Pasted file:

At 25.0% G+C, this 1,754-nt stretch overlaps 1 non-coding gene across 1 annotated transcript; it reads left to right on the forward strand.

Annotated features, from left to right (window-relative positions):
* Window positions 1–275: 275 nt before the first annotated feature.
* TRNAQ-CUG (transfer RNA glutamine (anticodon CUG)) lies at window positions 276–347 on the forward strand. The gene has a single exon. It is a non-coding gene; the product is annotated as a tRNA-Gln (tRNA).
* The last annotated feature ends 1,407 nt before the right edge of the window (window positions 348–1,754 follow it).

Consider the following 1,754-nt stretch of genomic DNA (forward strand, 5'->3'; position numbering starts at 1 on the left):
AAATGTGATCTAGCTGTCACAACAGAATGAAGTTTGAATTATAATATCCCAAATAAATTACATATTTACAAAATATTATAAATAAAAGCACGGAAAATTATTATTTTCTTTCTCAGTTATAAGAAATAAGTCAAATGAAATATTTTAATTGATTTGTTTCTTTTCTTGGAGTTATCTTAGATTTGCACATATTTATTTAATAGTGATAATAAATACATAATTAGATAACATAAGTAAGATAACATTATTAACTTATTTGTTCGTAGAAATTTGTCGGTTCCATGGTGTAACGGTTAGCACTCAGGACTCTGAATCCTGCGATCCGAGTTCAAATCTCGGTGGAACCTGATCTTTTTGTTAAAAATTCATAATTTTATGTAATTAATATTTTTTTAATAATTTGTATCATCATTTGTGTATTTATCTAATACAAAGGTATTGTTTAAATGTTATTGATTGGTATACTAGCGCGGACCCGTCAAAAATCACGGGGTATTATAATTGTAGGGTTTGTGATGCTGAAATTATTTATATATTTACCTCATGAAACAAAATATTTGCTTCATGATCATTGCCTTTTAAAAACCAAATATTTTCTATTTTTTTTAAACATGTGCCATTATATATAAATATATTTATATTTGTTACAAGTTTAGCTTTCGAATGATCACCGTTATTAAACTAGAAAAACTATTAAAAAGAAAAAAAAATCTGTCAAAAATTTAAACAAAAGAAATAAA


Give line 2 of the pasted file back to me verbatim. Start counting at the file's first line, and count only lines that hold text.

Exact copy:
Annotated features, from left to right (window-relative positions):